FW And she said “I have thought that all my life but I don’t say that at the hospital. I am so glad you said it tonight.” I hate this country but I just can’t, I can’t say it at the hospital, I thank you so much for having said that’.
PH And I think there’s a lot of interesting impetus for that. It’s a very complex set of emotions for Black people around this country, because one can say I hate this place and you mean that on a profoundly real level.
PH And on another level, it’s not your experience or what you mean…
PH Because what does he say in that one line, he says something about “because I’m a Black man and I can never be a citizen’.
PH But I, mean Chuck D, his Dad was a dentist or something, he had this certain life but then he has this other experience, you know, that co-exists sort of side by side with that.
FW Well my father, he rose to the Vice President of the University of Minnesota, very involved in the Democratic Party, major lobbyist you know, for the University of Minnesota, and on boards of these corporations, same with my mother, and you know, the other day, he had this problem. He’s almost 80 and had a complicated issue with his shoulder and needed to go for surgery. When he goes to the University Hospital they treat him like a king, I mean, there’s just, the University of Minnesota owns, has a hospital on campus where he’s treated like a king, but it also has a University hospital in Fairview in the suburbs where the doctors are not professors and out of convenience because he lived near there he just went there to the suburban version, And they treated him like a n-i-g-g-e-r for maybe the first time in 30 years and what he didn’t, I mean, if he had gone in and said uh, I’m Frank Wilderson, former Vice President of the University and da-da-da, then they would have treated him right. And they left him on a stretcher, on the gurney after the operation in the hallway for five hours and…
PH It’s kind of funny you say that because that’s how my grandfather died.
FW Well, he almost died, the blood clot went from his shoulder to his lungs, and my mother couldn’t get anybody to pay attention to him in the hallway of a major, major suburban hospital.
PH Did they catch shit for it after…
FW Well, I’m hoping my parents will sue. And on top of that they tried to push him out of the hospital early, you know, and finally, my reading of the story is that someone from the main University hospital called them and said basically, this is not a Negro, this is our Negro.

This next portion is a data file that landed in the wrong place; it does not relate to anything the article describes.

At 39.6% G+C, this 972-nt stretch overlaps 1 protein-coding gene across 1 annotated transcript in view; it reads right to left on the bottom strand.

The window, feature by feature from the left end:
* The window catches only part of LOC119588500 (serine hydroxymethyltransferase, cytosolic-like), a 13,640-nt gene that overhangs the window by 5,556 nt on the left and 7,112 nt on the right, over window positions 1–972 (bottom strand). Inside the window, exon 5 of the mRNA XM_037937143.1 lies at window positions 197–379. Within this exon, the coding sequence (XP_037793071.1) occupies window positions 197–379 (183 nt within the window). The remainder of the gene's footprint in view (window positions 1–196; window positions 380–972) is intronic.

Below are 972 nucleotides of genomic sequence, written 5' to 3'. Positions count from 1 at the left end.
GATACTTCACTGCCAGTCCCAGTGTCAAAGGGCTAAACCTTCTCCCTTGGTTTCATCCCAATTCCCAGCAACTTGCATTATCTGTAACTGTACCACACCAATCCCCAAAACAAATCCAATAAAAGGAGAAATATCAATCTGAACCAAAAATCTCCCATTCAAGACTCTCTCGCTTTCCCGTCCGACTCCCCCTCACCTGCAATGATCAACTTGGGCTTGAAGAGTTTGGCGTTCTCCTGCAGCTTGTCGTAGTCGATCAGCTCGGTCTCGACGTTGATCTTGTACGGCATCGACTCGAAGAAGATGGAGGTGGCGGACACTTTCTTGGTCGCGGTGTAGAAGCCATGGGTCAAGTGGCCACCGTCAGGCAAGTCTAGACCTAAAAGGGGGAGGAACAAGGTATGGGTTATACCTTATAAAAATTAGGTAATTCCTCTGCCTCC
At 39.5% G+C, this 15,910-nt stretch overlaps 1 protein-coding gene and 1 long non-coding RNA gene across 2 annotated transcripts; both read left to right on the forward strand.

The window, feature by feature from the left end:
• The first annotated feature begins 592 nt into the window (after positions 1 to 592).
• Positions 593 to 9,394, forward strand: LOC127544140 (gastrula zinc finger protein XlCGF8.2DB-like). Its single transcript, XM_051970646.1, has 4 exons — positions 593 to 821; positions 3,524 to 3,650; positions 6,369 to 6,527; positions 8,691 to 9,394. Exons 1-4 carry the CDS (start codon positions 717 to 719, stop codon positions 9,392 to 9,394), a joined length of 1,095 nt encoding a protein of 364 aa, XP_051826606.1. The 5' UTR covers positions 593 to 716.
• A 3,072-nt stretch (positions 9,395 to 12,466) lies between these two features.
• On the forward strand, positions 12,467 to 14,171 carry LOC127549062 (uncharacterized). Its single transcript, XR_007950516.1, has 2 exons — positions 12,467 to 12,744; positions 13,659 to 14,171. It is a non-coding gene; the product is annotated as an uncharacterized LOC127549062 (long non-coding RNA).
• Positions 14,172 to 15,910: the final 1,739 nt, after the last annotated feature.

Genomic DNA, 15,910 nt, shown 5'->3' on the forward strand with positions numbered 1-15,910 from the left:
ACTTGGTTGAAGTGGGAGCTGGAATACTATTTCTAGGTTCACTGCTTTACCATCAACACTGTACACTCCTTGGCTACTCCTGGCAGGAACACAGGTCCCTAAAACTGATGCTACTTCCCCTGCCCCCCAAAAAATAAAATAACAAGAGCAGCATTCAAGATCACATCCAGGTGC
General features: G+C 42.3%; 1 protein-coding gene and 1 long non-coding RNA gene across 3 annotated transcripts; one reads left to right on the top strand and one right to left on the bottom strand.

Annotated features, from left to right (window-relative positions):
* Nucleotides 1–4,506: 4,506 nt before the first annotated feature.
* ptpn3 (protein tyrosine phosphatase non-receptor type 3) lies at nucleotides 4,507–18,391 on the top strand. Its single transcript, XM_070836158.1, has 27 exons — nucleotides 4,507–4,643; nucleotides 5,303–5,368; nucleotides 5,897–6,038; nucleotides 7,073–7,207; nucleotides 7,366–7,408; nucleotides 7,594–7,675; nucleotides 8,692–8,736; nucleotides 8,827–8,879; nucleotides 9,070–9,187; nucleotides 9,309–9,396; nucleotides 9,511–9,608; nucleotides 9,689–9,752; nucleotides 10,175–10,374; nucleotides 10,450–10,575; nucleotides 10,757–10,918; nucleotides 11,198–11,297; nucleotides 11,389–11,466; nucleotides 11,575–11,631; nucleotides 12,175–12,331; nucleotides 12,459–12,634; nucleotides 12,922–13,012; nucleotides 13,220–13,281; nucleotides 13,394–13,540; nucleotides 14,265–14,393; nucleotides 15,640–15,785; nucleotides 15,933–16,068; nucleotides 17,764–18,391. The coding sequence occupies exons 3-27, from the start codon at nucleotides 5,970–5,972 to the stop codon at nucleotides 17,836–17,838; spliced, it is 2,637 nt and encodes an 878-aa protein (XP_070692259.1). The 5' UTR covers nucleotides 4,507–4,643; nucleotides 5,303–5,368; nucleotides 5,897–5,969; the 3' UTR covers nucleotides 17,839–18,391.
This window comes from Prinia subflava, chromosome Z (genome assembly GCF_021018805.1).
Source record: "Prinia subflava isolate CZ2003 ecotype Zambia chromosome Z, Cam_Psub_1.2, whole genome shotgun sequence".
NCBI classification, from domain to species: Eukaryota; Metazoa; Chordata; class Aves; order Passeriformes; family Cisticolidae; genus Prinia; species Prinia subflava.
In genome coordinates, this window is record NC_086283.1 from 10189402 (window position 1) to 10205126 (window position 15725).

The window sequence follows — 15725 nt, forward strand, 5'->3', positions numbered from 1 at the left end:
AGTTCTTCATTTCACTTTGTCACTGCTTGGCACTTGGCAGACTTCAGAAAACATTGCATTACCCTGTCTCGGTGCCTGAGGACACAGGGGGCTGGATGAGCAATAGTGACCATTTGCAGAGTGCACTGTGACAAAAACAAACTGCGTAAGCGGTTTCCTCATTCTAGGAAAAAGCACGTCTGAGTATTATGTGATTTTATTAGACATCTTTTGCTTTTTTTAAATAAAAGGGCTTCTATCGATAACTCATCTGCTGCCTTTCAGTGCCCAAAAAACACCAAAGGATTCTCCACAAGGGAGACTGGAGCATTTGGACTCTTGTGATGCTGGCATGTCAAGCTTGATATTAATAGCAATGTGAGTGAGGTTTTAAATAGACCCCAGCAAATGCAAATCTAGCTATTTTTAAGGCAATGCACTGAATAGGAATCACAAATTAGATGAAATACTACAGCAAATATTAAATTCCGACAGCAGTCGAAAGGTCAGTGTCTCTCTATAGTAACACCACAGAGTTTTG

FW You know, this is our prized Negro, what are you doing, you know….then it all changed.
PH But that’s the unfortunate reality, like in a Black ghetto having to be subjected to a certain type of brutarian experience regarding race that we don’t have to suffer every day.
PH But when we do come into contact with it, the apparatus, it’s like that, and often the answer is you get a pass because of your context.
PH We’ll give you a momentary pass and we’ll give you a contextual pass.
PH And the fact that someone has to give you a pass…
PH …is just as oppressive as if they didn’t.
PH It’s hard for people to understand. I went to university at a place called Harding University. Have you heard of it?
FW Where is that?
PH It’s in Arkansas.
FW That’s amazing.
PH So those experiences, I mean, that whole process became very alive for me at that time you know, when you really could realize the whole contextual exemption from Blackness because you’re smart, and middle class.
PH On another note, regarding your contrast of the thought of Fanon and Lacan on these issues, I always thought Lacan was a Buddhist…..
FW Yes, yes, yes.
FW You know, someone accused me of being cavalier with that, and my point is that I’m not cavalier, I’ve been in psychoanalysis for over 10 years and I’ve just left it, not that I’m cured, but just because it’s so expensive and I’m not sure…
PH Yeah, it’s expensive.
FW But I’m saying that this doesn’t matter in an essential way; I’m not saying that I wanna be crazy walking around. When I first came back (from South Africa), I was going crazy….
PH Well you might have had a touch of PTSD as well.